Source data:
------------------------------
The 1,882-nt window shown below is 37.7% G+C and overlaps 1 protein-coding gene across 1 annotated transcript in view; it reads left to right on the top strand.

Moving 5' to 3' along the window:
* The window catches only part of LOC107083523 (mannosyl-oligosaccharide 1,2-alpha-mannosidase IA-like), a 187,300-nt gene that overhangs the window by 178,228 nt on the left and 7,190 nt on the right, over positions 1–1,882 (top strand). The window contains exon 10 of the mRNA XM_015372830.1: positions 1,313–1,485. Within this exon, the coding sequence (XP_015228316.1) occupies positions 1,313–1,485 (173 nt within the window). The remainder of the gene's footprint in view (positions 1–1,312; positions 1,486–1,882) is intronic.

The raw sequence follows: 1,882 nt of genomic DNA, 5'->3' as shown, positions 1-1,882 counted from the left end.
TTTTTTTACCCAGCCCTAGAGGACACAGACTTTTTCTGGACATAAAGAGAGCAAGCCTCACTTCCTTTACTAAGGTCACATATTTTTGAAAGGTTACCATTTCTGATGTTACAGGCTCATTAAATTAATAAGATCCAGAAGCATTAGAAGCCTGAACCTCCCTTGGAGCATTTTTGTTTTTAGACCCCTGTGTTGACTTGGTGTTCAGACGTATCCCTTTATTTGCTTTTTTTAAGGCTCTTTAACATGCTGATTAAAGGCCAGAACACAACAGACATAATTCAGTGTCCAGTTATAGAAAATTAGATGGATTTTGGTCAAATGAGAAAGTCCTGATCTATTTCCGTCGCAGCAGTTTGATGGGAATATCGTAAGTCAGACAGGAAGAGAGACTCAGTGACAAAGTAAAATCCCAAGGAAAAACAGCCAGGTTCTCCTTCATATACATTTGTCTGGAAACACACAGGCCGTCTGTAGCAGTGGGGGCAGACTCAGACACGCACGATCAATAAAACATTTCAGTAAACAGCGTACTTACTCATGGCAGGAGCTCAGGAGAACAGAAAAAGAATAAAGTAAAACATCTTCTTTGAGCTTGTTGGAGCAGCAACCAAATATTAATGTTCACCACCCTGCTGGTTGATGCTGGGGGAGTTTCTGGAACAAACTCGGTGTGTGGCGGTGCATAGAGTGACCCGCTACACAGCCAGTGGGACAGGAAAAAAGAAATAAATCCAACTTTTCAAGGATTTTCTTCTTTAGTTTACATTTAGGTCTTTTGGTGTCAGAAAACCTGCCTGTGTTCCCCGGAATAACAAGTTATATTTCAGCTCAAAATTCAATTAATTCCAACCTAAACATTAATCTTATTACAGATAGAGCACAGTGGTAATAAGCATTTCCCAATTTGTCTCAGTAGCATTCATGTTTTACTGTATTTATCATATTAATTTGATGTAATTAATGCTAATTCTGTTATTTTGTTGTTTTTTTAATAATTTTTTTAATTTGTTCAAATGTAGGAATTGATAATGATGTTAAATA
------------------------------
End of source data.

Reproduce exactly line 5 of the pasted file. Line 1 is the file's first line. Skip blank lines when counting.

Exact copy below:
TTTTTTTACCCAGCCCTAGAGGACACAGACTTTTTCTGGACATAAAGAGAGCAAGCCTCACTTCCTTTACTAAGGTCACATATTTTTGAAAGGTTACCATTTCTGATGTTACAGGCTCATTAAATTAATAAGATCCAGAAGCATTAGAAGCCTGAACCTCCCTTGGAGCATTTTTGTTTTTAGACCCCTGTGTTGACTTGGTGTTCAGACGTATCCCTTTATTTGCTTTTTTTAAGGCTCTTTAACATGCTGATTAAAGGCCAGAACACAACAGACATAATTCAGTGTCCAGTTATAGAAAATTAGATGGATTTTGGTCAAATGAGAAAGTCCTGATCTATTTCCGTCGCAGCAGTTTGATGGGAATATCGTAAGTCAGACAGGAAGAGAGACTCAGTGACAAAGTAAAATCCCAAGGAAAAACAGCCAGGTTCTCCTTCATATACATTTGTCTGGAAACACACAGGCCGTCTGTAGCAGTGGGGGCAGACTCAGACACGCACGATCAATAAAACATTTCAGTAAACAGCGTACTTACTCATGGCAGGAGCTCAGGAGAACAGAAAAAGAATAAAGTAAAACATCTTCTTTGAGCTTGTTGGAGCAGCAACCAAATATTAATGTTCACCACCCTGCTGGTTGATGCTGGGGGAGTTTCTGGAACAAACTCGGTGTGTGGCGGTGCATAGAGTGACCCGCTACACAGCCAGTGGGACAGGAAAAAAGAAATAAATCCAACTTTTCAAGGATTTTCTTCTTTAGTTTACATTTAGGTCTTTTGGTGTCAGAAAACCTGCCTGTGTTCCCCGGAATAACAAGTTATATTTCAGCTCAAAATTCAATTAATTCCAACCTAAACATTAATCTTATTACAGATAGAGCACAGTGGTAATAAGCATTTCCCAATTTGTCTCAGTAGCATTCATGTTTTACTGTATTTATCATATTAATTTGATGTAATTAATGCTAATTCTGTTATTTTGTTGTTTTTTTAATAATTTTTTTAATTTGTTCAAATGTAGGAATTGATAATGATGTTAAATA